EMMITSBURG, Md. (CNS) — Elizabeth Ann Seton is a saint we can all relate to. She experienced joy and suffering. She had hopes and dreams. She dealt with everyday issues and frustrations.
And she fell in love.
William Magee Seton was a scion of a wealthy New York family and a prosperous young businessman coming into his own. He was smart, gentle and shared her passion for music and the arts. For nearly a decade, they had a blissful life together.
Now, this love story is the subject of “Seeker to Saint: A Storybook Romance,” the latest in a series of videos about Mother Seton’s life produced by the National Shrine of St. Elizabeth Ann Seton in Emmitsburg.
The videos — available on the shrine’s website — explore various aspects of the life and spirituality of the first native-born American saint.
Elizabeth Ann Bayley was 19 when she married Seton, 25, and they moved into a home on Wall Street and became prominent in society, counting Alexander and Elizabeth Hamilton among their neighbors.
Elizabeth Seton bore five children, and the couple enjoyed an intimate, devout and even flirtatious relationship.
Their marriage, however, would last less than a decade. Will, suffering from tuberculosis and facing business misfortunes, was encouraged to go to Italy for healing. He died there in 1803 with Elizabeth by his side.
While ultimately tragic, their story embodies the redemptive power of Christian love and matrimony — a story that resonates today, said Stephanie Calis, founder and editor-in-chief of Spoken Bride, a wedding ministry for Catholic brides.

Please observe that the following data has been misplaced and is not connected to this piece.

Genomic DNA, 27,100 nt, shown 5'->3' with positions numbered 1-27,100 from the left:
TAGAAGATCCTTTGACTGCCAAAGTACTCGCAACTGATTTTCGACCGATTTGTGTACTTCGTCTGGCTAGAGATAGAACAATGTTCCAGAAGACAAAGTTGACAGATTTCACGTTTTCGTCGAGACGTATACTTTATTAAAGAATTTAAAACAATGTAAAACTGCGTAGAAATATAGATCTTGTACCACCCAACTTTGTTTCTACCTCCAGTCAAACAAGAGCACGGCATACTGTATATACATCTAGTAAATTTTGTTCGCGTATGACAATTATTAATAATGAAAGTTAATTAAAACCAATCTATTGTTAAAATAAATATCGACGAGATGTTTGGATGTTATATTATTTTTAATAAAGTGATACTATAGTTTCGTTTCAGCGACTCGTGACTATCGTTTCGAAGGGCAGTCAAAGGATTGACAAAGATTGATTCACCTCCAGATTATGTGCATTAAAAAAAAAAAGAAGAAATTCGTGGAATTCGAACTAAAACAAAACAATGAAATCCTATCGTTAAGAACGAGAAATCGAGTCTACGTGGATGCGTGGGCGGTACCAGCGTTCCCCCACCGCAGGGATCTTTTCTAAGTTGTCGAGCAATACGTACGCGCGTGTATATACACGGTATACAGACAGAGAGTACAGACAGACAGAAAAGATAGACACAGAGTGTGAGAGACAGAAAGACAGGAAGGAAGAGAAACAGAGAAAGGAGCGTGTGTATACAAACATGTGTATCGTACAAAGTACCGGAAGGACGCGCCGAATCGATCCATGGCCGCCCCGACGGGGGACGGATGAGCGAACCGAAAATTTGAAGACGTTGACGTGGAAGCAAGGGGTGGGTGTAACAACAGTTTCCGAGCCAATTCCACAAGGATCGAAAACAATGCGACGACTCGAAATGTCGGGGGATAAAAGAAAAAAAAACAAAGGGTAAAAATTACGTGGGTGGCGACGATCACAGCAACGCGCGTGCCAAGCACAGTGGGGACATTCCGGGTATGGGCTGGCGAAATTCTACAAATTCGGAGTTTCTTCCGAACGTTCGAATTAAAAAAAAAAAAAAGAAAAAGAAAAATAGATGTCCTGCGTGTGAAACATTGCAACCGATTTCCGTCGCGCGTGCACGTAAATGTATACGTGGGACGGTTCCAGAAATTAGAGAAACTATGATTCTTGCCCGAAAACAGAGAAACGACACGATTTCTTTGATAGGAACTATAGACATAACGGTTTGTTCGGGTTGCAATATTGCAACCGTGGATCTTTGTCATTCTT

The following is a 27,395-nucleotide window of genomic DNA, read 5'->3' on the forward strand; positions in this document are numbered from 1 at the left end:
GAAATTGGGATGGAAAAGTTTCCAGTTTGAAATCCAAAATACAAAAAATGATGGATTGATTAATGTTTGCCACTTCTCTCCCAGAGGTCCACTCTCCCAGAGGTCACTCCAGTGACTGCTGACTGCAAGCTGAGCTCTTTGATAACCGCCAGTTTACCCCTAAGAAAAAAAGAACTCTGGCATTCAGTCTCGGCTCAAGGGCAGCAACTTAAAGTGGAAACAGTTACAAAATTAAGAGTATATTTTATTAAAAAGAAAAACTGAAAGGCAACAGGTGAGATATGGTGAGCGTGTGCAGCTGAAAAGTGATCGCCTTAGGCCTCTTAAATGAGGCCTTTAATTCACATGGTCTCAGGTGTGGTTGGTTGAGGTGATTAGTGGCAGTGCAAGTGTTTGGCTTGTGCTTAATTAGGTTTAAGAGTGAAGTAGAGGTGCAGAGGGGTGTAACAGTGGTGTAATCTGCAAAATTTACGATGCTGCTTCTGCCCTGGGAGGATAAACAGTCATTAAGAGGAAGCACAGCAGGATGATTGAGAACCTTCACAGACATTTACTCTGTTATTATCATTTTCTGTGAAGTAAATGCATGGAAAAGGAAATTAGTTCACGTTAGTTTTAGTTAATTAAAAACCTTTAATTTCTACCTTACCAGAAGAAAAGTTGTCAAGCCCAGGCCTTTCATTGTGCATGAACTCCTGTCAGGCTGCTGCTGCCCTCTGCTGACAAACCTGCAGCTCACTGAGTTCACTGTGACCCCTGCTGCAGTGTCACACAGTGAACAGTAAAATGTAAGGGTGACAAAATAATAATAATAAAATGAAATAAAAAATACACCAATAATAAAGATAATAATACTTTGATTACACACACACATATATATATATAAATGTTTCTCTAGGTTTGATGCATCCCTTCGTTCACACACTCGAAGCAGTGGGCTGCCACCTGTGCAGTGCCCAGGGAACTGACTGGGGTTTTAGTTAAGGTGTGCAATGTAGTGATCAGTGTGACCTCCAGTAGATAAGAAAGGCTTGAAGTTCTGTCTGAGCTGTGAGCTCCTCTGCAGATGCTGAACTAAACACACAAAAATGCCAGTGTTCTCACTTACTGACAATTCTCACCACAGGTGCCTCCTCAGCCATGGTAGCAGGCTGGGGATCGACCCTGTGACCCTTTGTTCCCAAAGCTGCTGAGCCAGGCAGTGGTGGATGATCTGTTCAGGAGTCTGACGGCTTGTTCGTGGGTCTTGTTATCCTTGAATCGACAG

She also is the author of “Invited: The Ultimate Catholic Wedding Planner,” published in 2021 by Pauline and Media.
In a Q-and-A, Calis recently discussed love, marriage and what Mother Seton can teach us more than two centuries after her own storybook romance:
Q: We hear a lot about young people not getting married. What is the state of Catholic romance and matrimony in a post-COVID-19 world?
A: I actually see a spirit of resolve and holy boldness in many Catholic young adults lately.
Through conversations with friends who married in the past year — many of whom were forced to dramatically adjust their expectations, lower their guest count, and even forfeit deposits and reservations — I’ve perceived a greater readiness to act, rather than wait, in matters like the length of an engagement before marriage or when to ask someone out on a date.
During lockdowns, so many of us were confronted with the messy parts of ourselves. More solitude and unstructured time brought to light things we might’ve idolized or taken for granted. As a result, I’ve observed a sort of stripping away of “extra” things related to love and marriage. A sharper awareness that authentic love, and the sacraments of the church, are what matter and endure.
That said, I have equal admiration for couples who held intimate, simple weddings during the pandemic, and for those marrying in the near future who are excited to finally gather with family and friends in a big venue. When Christ is at the center, any ceremony and reception is an image of the heavenly wedding feast.
Q: What are people asking you the most about Catholic marriage these days?
A: At Spoken Bride, couples most frequently ask us how to communicate the significance of the Catholic faith to nonreligious or non-Catholic guests.
I truly believe that a spiritually and visually beautiful wedding — a sacred setting, special attire, flowers, music, incense — can embody the truth, goodness and beauty of God, all without saying a word. Beauty is captivating and can act as a bridge in your relationships!
For any couples who desire to communicate the goodness of their faith, I invite them to consider this idea of beauty and relationship first, and rhetoric second, as a means of converting hearts.